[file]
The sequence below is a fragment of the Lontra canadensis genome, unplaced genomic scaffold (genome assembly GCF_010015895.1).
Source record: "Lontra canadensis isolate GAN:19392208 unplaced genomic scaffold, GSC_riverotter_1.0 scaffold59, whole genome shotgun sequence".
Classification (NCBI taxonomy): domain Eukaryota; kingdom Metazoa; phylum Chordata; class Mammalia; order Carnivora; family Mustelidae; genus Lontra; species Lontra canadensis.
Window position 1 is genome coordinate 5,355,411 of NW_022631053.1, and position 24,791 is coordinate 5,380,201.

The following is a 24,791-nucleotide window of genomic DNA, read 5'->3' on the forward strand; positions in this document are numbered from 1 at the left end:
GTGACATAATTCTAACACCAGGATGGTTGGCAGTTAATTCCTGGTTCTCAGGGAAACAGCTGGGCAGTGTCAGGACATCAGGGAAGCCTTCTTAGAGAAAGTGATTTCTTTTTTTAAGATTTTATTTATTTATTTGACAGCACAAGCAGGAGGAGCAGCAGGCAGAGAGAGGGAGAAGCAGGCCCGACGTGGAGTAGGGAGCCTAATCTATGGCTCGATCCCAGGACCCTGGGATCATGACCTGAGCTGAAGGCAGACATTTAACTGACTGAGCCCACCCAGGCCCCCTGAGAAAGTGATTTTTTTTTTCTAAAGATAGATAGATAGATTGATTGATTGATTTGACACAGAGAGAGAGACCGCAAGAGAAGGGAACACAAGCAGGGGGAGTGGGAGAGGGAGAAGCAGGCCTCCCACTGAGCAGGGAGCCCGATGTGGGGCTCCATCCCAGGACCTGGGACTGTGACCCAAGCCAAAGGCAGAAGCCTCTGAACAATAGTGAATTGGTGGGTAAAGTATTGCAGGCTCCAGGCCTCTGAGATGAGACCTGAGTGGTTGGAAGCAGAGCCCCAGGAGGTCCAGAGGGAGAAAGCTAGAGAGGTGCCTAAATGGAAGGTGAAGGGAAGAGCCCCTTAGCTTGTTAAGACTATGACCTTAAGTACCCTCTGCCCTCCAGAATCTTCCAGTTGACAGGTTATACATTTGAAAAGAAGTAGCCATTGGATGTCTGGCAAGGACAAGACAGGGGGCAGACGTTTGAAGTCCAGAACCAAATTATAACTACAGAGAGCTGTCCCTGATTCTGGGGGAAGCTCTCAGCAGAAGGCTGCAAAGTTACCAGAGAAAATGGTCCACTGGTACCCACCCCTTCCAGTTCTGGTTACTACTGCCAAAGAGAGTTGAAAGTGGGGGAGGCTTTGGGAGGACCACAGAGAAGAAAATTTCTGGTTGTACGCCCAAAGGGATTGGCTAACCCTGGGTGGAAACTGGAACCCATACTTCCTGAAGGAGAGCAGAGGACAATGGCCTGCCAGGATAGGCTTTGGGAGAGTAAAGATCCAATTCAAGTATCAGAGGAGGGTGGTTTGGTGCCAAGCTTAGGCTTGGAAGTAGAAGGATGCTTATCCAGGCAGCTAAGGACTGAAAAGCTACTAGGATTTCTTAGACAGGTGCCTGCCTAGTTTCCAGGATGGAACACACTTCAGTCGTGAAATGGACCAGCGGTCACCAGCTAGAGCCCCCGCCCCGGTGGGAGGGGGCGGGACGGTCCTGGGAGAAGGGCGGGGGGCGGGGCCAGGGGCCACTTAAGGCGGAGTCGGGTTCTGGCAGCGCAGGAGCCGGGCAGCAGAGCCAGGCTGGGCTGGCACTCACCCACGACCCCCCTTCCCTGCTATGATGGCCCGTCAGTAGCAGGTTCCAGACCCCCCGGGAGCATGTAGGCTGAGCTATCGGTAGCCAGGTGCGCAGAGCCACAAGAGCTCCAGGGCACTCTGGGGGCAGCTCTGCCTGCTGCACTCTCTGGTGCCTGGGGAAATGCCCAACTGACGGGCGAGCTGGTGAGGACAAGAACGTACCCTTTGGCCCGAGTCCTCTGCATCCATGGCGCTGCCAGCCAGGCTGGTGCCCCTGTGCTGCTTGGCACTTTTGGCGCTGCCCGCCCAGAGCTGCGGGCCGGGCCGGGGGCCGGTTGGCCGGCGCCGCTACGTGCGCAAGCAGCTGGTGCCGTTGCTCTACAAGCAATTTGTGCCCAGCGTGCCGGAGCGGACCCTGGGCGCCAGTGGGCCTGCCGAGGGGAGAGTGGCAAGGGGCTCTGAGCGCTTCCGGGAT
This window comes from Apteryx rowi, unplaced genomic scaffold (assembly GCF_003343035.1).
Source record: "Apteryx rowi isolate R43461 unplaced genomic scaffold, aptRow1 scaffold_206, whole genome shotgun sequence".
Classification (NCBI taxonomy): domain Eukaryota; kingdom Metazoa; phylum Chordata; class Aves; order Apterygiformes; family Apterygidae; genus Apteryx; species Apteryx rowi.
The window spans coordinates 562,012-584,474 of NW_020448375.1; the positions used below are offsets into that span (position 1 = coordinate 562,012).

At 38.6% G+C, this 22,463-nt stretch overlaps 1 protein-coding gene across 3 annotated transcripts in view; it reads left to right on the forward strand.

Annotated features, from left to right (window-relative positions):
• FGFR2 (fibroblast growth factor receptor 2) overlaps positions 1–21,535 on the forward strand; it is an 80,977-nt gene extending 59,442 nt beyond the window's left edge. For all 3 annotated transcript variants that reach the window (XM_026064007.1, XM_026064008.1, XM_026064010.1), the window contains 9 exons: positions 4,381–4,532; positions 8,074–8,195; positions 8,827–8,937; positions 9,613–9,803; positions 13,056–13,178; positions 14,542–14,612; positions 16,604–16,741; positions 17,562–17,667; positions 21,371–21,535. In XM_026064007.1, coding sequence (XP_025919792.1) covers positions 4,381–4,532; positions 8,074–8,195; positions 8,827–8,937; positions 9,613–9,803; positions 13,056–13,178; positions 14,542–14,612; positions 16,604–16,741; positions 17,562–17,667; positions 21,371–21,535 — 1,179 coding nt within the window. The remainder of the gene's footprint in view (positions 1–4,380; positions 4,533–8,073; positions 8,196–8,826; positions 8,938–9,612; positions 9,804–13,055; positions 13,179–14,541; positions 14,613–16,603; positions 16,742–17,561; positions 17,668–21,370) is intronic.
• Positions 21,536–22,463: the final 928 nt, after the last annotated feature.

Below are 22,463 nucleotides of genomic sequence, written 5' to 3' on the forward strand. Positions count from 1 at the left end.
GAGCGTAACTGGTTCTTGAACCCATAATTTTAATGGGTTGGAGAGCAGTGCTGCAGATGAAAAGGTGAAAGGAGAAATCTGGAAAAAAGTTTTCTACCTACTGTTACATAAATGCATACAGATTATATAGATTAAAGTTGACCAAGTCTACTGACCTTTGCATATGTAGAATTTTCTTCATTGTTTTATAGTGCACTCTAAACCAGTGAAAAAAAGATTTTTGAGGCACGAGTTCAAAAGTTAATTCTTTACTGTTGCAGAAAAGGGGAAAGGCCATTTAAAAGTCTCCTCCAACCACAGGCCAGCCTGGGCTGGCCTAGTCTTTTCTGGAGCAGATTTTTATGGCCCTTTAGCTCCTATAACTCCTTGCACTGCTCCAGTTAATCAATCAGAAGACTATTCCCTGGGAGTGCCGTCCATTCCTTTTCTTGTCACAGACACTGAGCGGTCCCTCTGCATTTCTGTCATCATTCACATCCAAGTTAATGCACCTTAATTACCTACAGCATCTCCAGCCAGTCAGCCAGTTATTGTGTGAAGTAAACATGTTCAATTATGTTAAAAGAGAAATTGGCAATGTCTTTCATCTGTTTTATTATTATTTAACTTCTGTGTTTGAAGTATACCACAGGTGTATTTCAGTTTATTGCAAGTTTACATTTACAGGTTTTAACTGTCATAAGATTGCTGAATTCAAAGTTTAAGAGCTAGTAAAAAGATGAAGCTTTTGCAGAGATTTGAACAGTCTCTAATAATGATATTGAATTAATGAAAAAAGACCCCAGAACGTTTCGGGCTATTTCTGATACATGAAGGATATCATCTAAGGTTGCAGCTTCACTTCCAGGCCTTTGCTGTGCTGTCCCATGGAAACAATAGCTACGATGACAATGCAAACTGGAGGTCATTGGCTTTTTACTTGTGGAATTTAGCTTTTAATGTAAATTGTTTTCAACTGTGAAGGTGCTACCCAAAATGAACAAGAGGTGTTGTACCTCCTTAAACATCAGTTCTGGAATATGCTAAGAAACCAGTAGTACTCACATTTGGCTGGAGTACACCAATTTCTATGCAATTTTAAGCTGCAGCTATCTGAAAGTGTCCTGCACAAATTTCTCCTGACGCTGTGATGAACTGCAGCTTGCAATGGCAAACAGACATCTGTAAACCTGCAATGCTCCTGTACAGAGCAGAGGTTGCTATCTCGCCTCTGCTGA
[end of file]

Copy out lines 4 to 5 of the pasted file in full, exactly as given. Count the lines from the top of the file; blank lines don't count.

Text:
Window position 1 is genome coordinate 5,355,411 of NW_022631053.1, and position 24,791 is coordinate 5,380,201.

The following is a 24,791-nucleotide window of genomic DNA, read 5'->3' on the forward strand; positions in this document are numbered from 1 at the left end: